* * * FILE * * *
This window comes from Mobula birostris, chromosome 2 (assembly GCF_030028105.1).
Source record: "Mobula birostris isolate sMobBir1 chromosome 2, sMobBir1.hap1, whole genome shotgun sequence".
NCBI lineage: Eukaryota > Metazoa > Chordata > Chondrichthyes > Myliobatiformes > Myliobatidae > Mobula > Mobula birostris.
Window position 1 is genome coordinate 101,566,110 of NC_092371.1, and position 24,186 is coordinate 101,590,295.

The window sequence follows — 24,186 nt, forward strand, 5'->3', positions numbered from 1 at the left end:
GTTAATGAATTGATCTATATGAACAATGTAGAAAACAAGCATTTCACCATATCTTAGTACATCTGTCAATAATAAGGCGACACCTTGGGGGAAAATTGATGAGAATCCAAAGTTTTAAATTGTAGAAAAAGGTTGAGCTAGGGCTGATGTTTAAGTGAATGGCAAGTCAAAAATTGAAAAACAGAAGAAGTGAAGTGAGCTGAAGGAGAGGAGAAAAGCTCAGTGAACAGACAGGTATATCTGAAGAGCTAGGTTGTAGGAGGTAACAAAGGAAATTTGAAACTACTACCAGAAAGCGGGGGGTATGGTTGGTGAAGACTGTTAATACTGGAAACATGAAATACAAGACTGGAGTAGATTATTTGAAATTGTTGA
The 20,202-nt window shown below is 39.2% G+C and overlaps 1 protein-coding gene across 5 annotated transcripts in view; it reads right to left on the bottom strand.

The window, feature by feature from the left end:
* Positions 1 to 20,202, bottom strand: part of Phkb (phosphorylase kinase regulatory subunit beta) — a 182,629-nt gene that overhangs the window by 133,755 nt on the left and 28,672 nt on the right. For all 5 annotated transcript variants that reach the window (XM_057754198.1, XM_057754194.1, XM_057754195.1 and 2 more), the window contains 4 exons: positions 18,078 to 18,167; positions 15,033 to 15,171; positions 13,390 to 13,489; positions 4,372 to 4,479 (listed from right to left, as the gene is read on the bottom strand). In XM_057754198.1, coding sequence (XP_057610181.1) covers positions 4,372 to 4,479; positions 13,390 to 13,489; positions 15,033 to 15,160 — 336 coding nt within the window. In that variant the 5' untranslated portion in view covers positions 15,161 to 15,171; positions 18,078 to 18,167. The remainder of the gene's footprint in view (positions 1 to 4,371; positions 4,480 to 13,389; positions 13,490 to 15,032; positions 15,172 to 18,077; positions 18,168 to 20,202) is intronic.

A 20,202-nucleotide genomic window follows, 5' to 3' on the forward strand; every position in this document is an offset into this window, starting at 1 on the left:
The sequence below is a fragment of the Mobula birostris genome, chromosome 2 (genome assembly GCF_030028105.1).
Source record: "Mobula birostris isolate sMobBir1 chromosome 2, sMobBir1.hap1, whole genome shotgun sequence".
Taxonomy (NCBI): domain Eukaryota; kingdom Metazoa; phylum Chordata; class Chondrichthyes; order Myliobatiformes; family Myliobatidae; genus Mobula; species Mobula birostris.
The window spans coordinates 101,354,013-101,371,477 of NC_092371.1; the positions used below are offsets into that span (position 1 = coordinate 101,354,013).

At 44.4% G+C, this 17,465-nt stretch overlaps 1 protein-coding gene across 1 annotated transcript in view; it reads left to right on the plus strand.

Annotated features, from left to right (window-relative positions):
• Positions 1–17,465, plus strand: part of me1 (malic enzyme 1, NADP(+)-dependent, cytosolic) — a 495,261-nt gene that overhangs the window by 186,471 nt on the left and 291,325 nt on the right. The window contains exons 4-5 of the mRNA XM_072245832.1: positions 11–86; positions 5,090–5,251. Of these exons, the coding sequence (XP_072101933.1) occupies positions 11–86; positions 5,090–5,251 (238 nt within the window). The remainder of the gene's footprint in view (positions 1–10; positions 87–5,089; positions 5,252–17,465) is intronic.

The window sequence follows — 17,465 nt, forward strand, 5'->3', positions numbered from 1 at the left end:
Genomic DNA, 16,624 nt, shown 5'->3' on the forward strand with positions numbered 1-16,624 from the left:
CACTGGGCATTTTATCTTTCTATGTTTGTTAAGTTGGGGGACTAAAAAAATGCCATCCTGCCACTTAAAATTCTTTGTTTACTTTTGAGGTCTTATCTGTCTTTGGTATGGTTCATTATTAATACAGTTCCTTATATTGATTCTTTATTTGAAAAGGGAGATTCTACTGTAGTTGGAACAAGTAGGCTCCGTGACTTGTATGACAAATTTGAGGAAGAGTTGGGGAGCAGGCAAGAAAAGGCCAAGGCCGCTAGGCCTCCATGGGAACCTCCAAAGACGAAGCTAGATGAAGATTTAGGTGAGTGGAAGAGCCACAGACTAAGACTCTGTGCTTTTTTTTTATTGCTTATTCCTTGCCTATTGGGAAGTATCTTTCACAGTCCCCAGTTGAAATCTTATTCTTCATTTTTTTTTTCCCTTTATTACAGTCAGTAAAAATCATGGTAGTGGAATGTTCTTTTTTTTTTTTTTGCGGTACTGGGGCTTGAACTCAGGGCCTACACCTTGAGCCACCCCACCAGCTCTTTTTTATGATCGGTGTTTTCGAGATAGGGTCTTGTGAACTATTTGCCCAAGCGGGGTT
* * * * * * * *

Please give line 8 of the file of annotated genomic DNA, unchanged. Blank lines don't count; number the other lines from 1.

The window, feature by feature from the left end: